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Weather station network to serve South Asia

27 October 2009

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The Indian Meteorological Department will set up 50 stations across South Asia to monitor the carbon emissions by individual countries in the region. Indian environment minister has announced a plan to launch a research centre and two satellites for data collection and modelling climate adaptation and mitigation plans.

New Delhi: Countries in South Asia are to benefit from a network of weather stations that will monitor climate variations and improve preparation for the impact of global warming.

Image credits: SciDev/ Weather station network

The India Meteorological Department (IMD) will first set up 50 stations across Bangladesh, Bhutan and Nepal, India's environment minister Jairam Ramesh announced last week (20 October) at a meeting of environment ministers and officials from countries belonging to the South Asian Association of Regional Cooperation (SAARC).

A second phase will cover Afghanistan and Pakistan before a third extends the network to the Maldives and Sri Lanka.

The stations, which will focus on storm surveillance, will be part of the SAARC Meteorological Research Centre (SMRC) which covers the countries concerned.

Ramesh did not specify when the weather stations would be set up, just that it will be "very soon".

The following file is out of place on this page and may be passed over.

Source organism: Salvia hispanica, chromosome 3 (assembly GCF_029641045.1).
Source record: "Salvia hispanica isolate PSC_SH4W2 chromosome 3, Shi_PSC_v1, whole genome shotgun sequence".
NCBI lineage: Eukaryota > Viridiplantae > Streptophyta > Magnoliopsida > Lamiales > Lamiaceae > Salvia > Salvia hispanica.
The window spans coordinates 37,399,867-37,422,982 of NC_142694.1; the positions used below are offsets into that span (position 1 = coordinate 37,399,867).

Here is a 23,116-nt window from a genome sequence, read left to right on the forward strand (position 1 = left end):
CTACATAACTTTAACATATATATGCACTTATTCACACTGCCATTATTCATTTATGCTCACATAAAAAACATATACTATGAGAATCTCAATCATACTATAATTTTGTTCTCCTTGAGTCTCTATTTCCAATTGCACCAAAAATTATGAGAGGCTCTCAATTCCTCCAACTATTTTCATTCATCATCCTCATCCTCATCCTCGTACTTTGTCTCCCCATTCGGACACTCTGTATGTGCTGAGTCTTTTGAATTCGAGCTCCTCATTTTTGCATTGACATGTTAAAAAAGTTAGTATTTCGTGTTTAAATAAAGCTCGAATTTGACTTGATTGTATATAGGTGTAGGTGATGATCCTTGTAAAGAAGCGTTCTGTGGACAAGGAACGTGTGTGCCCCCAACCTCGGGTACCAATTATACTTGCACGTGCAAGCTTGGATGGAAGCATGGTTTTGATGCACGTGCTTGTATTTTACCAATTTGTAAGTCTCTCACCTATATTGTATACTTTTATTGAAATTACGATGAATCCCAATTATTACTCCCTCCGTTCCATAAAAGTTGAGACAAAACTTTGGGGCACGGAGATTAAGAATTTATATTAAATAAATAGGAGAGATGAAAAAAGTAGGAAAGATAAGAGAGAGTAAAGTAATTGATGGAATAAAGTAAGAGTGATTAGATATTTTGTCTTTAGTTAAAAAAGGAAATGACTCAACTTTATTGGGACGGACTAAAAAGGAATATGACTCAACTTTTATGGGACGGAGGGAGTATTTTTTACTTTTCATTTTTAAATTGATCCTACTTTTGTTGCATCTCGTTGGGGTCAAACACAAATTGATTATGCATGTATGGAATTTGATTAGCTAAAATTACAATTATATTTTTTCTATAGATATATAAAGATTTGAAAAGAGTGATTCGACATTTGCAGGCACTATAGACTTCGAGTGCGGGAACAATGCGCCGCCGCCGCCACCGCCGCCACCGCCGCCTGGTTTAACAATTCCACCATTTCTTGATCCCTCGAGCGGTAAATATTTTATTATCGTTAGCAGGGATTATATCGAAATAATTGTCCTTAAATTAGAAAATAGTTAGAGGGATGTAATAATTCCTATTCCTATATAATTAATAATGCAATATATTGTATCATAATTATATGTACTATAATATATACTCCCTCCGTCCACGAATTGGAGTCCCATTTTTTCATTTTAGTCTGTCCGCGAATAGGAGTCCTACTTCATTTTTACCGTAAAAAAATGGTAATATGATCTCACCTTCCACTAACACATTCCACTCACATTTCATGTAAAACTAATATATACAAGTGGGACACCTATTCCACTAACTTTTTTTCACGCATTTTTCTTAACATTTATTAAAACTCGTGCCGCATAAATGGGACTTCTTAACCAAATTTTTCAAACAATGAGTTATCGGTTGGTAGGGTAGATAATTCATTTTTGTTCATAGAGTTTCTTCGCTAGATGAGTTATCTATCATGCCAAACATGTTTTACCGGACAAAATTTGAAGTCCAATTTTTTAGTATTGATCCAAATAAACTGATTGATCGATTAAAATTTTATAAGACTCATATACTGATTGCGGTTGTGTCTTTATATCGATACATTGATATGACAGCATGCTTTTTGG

He said the ministers had also agreed to hold annual South Asian workshops on climate change to discuss each country's plans for climate change mitigation, adaptation, measurement and monitoring.

At the UN conference on climate change in Copenhagen in December, SAARC countries plan to hold an event to highlight the region's concerns about the impact of global warming.

The decision to ramp up climate change activities is the second major initiative announced recently for the region.

On 18 October, India announced it would set up a research centre and launch two of its own satellites to gather data on climate change.

Ramesh announced in Bangalore that the city would be home to the new National Institute on Climate and Environmental Sciences (NICES), which will help the country gather its own data on greenhouse gas emissions and climate change projections instead of relying on data from Western countries.

The institute will complement the Centre for Climate Change Research (CCCR), which was launched in August by the Indian Institute of Tropical Meteorology to focus on basic climate science and modelling.

NICES will receive an initial government grant of 400 million rupees (around US$9 million) and will be a "data hub" on climate change that will help build India's local capacity, said Ramesh. He is increasingly emphasising the need for India to develop its own models and database (see Homegrown climate models 'set India's record straight').

The Indian space department will launch the two satellites in 2010 and 2011 to monitor greenhouse gases such as carbon dioxide and methane.

Source : SciDev

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